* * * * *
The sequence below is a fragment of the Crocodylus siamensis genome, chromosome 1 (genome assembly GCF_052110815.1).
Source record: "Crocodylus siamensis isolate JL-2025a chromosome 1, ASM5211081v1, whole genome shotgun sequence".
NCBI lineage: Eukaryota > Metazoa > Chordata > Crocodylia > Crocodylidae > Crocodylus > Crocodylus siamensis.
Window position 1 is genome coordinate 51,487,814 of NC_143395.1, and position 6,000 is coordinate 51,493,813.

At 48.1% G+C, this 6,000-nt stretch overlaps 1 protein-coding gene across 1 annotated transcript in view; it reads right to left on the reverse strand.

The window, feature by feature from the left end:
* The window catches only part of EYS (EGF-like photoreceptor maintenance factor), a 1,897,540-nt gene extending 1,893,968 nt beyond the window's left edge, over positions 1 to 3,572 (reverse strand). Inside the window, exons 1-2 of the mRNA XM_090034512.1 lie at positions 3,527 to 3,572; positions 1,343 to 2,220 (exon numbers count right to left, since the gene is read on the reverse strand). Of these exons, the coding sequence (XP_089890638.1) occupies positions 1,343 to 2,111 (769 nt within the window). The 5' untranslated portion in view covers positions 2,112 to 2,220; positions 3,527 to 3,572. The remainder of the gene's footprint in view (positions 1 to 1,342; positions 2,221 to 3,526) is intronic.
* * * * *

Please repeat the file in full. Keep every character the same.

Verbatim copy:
The sequence below is a fragment of the Crocodylus siamensis genome, chromosome 1 (genome assembly GCF_052110815.1).
Source record: "Crocodylus siamensis isolate JL-2025a chromosome 1, ASM5211081v1, whole genome shotgun sequence".
NCBI lineage: Eukaryota > Metazoa > Chordata > Crocodylia > Crocodylidae > Crocodylus > Crocodylus siamensis.
Window position 1 is genome coordinate 51,487,814 of NC_143395.1, and position 6,000 is coordinate 51,493,813.

At 48.1% G+C, this 6,000-nt stretch overlaps 1 protein-coding gene across 1 annotated transcript in view; it reads right to left on the reverse strand.

The window, feature by feature from the left end:
* The window catches only part of EYS (EGF-like photoreceptor maintenance factor), a 1,897,540-nt gene extending 1,893,968 nt beyond the window's left edge, over positions 1 to 3,572 (reverse strand). Inside the window, exons 1-2 of the mRNA XM_090034512.1 lie at positions 3,527 to 3,572; positions 1,343 to 2,220 (exon numbers count right to left, since the gene is read on the reverse strand). Of these exons, the coding sequence (XP_089890638.1) occupies positions 1,343 to 2,111 (769 nt within the window). The 5' untranslated portion in view covers positions 2,112 to 2,220; positions 3,527 to 3,572. The remainder of the gene's footprint in view (positions 1 to 1,342; positions 2,221 to 3,526) is intronic.